The United States has imposed unilateral sanctions on Iran, saying its missile tests violate a U.N. resolution, which calls on Tehran not to undertake activities related to missiles capable of delivering nuclear weapons. Iran says it has no such plans.
U.S. President Donald Trump said on Twitter the missile test illustrates the weakness of the Iran nuclear deal reached by his predecessor Barack Obama. He also linked the action to recent aggressive moves by North Korea.
Mullah Kazem Sediqi once again acknowledged the widespread export of terrorism to the Middle East and Africa at the Friday prayer on September 22in Tehran. He said, ‘We conducted a revolution in Iran, but today we are defending in Syria; today our reputation is heard all over Africa, an altar is set up in Nigeria’. He confessed to the hidden occupation of Iraq by the clerical regime and the imposition of influence on its political,
military and security organs, and said: ‘Today, is Iraq our neighbor? No, it’s ourselves. Today, Iraq’s Hashd al-Sha’bi and the Iraqi government are fighting alongside us. Lebanese Hezbollah is one of the miracles of our revolution … our Islam [read extremism and fundamentalism] goes to bring the world under the flag of the Velayat-e fagiqh (Supreme Leader)!”
Iran- Nuclear Activities
A note about the Iran section of President Donald Trump’s speech to the U.N. General Assembly. While his lambasting of the nuclear deal garnered the greatest attention, it would be a mistake to overlook his extended focus on the plight of the Iranian people. It’s almost certainly significant – an important indicator of the administration’s future direction when it comes to Iran policy.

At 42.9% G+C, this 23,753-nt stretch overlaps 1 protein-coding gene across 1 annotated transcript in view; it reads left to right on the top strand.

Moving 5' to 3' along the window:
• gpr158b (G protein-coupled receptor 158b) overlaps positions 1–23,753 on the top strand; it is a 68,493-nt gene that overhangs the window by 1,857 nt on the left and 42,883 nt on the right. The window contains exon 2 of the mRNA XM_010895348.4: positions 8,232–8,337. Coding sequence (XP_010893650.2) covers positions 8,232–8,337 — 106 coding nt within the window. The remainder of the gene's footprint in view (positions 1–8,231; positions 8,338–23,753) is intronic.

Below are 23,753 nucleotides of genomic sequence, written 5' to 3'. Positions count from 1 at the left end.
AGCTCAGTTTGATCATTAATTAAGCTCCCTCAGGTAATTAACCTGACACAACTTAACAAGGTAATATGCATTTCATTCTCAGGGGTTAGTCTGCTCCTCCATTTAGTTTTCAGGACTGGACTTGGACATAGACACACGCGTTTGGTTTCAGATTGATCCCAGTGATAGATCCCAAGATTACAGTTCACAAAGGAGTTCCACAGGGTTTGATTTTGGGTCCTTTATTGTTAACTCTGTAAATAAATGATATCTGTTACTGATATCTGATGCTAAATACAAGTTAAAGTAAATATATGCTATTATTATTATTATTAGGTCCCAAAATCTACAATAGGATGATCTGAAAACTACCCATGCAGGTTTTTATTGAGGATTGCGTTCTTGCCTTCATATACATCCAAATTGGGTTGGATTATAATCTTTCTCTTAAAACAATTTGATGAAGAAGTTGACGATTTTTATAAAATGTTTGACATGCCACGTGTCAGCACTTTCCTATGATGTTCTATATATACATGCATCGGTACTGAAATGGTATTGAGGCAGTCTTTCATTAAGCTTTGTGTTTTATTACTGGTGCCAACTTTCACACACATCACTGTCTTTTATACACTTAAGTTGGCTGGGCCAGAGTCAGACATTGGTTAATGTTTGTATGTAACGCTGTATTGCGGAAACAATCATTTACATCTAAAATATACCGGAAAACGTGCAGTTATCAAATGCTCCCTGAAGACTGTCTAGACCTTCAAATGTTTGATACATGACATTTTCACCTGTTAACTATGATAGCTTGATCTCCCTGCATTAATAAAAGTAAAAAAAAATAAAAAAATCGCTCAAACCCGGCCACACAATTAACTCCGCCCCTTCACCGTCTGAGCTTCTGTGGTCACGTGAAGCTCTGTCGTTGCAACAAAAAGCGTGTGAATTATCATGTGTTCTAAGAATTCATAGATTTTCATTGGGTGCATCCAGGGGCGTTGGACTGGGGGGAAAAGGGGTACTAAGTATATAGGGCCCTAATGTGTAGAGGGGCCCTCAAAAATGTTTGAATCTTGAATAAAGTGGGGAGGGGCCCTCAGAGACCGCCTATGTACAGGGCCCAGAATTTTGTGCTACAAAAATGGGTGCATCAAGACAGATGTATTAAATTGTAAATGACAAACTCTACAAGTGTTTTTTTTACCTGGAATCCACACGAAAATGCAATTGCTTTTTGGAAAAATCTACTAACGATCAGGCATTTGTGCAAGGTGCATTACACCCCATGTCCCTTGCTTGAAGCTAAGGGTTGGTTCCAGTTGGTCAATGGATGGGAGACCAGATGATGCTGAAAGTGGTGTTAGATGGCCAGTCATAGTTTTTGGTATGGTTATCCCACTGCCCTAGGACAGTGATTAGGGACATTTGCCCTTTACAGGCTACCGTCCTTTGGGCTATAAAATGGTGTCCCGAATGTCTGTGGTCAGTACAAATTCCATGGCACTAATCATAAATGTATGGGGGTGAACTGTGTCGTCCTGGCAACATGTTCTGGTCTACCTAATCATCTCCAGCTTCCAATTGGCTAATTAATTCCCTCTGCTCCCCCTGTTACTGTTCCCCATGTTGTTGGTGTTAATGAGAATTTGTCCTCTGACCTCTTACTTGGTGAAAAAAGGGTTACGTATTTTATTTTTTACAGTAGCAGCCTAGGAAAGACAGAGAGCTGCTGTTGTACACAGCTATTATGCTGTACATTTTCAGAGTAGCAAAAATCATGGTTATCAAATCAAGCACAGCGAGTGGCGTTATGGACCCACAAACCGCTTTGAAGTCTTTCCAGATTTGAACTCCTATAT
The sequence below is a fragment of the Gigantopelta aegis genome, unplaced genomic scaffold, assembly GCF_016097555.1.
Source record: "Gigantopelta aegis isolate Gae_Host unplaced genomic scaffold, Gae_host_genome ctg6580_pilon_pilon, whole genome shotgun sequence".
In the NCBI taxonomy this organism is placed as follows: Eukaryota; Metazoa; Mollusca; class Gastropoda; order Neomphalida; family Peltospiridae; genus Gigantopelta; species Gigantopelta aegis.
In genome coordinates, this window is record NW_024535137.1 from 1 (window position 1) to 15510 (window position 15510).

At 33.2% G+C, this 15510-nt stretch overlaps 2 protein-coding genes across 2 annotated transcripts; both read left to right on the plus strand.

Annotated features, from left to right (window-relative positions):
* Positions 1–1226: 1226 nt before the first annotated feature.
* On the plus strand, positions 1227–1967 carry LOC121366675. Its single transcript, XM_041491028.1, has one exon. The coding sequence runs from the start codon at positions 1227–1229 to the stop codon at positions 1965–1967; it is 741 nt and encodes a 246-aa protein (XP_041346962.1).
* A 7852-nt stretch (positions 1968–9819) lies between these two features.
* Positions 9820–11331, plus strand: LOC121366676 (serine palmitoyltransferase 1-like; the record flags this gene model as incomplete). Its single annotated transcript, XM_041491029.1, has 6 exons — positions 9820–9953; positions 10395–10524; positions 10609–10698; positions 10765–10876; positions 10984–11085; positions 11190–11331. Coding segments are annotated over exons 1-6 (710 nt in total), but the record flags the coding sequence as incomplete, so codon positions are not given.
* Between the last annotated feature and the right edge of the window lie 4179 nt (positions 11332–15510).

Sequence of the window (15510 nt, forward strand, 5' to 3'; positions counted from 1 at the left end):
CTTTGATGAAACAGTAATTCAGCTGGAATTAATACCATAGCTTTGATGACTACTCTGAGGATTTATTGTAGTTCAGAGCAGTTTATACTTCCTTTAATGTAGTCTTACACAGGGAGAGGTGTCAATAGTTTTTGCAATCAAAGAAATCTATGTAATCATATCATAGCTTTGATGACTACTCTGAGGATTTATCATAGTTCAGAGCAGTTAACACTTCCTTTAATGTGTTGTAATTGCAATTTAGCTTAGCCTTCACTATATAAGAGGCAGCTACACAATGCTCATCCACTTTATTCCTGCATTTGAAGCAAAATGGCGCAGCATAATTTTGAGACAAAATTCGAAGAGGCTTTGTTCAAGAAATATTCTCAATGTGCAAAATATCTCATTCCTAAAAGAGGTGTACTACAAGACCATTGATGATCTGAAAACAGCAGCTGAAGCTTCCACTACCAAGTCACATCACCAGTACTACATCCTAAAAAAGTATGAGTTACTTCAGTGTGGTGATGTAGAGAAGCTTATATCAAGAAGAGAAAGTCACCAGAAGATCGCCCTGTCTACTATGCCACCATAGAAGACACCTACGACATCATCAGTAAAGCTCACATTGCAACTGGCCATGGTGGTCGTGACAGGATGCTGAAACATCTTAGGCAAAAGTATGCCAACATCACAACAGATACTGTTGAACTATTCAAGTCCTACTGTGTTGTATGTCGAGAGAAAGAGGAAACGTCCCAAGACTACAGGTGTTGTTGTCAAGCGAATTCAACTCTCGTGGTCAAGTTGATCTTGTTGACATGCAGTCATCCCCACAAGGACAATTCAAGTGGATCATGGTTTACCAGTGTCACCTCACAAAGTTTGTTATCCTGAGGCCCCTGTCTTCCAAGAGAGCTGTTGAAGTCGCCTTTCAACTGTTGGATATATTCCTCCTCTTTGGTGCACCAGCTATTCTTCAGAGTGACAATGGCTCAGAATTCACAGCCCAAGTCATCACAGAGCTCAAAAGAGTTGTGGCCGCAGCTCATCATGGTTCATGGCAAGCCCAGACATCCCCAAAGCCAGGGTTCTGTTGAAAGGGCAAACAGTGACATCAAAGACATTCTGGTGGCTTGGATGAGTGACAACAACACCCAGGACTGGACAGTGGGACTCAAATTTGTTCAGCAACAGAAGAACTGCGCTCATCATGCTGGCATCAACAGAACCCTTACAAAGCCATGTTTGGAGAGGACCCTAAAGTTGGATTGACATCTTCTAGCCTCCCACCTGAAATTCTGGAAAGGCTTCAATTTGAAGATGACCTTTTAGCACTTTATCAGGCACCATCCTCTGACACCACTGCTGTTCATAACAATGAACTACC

By my count, in the speech’s several paragraphs devoted to Iran, at least 11 of 17 sentences served to highlight specific ways that the regime has failed the Iranian people. Thus, the regime “masks a corrupt dictatorship behind the false guise of democracy.” It “has turned a wealthy country with a rich history and culture into an economically depleted rogue state” whose “longest-suffering victims … are, in fact, its own people.” Rather than using Iran’s vast oil profits to “improve Iranian lives,” the regime wastes this wealth – “which rightly belongs to the Iranian people” – on foreign adventures, from “fund[ing] Hezbollah and other terrorists that kill innocent Muslims” to “shor[ing] up Bashar al-Assad’s criminal dictatorship, fuel[ing] Yemen’s civil war, and undermin[ing] peace throughout the Middle East.”
The United Arab Emirates said on Friday it considers that Iran violates both the “letter and spirit” of the 2015 nuclear deal agreed between the Islamic Republic and world powers.